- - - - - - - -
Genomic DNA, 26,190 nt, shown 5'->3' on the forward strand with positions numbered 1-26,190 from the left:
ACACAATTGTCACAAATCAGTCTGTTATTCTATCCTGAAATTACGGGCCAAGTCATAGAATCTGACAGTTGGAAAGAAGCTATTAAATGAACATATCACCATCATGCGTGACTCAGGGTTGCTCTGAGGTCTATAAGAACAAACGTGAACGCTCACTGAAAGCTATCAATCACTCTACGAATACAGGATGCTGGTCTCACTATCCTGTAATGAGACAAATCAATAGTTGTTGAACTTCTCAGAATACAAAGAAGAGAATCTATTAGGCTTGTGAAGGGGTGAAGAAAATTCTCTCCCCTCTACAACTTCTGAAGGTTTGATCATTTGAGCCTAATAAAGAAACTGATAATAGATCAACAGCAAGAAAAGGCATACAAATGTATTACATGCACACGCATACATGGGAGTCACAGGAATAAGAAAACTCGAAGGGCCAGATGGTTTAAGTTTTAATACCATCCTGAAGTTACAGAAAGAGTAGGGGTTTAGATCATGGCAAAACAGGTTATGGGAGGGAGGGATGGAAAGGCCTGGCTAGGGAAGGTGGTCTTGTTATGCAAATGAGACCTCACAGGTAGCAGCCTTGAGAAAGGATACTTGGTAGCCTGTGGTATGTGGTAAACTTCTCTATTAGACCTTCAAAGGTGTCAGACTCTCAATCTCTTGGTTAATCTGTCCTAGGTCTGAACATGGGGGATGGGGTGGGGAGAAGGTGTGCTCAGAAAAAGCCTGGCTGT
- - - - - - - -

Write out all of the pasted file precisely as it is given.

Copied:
Genomic DNA, 26,190 nt, shown 5'->3' on the forward strand with positions numbered 1-26,190 from the left:
ACACAATTGTCACAAATCAGTCTGTTATTCTATCCTGAAATTACGGGCCAAGTCATAGAATCTGACAGTTGGAAAGAAGCTATTAAATGAACATATCACCATCATGCGTGACTCAGGGTTGCTCTGAGGTCTATAAGAACAAACGTGAACGCTCACTGAAAGCTATCAATCACTCTACGAATACAGGATGCTGGTCTCACTATCCTGTAATGAGACAAATCAATAGTTGTTGAACTTCTCAGAATACAAAGAAGAGAATCTATTAGGCTTGTGAAGGGGTGAAGAAAATTCTCTCCCCTCTACAACTTCTGAAGGTTTGATCATTTGAGCCTAATAAAGAAACTGATAATAGATCAACAGCAAGAAAAGGCATACAAATGTATTACATGCACACGCATACATGGGAGTCACAGGAATAAGAAAACTCGAAGGGCCAGATGGTTTAAGTTTTAATACCATCCTGAAGTTACAGAAAGAGTAGGGGTTTAGATCATGGCAAAACAGGTTATGGGAGGGAGGGATGGAAAGGCCTGGCTAGGGAAGGTGGTCTTGTTATGCAAATGAGACCTCACAGGTAGCAGCCTTGAGAAAGGATACTTGGTAGCCTGTGGTATGTGGTAAACTTCTCTATTAGACCTTCAAAGGTGTCAGACTCTCAATCTCTTGGTTAATCTGTCCTAGGTCTGAACATGGGGGATGGGGTGGGGAGAAGGTGTGCTCAGAAAAAGCCTGGCTGT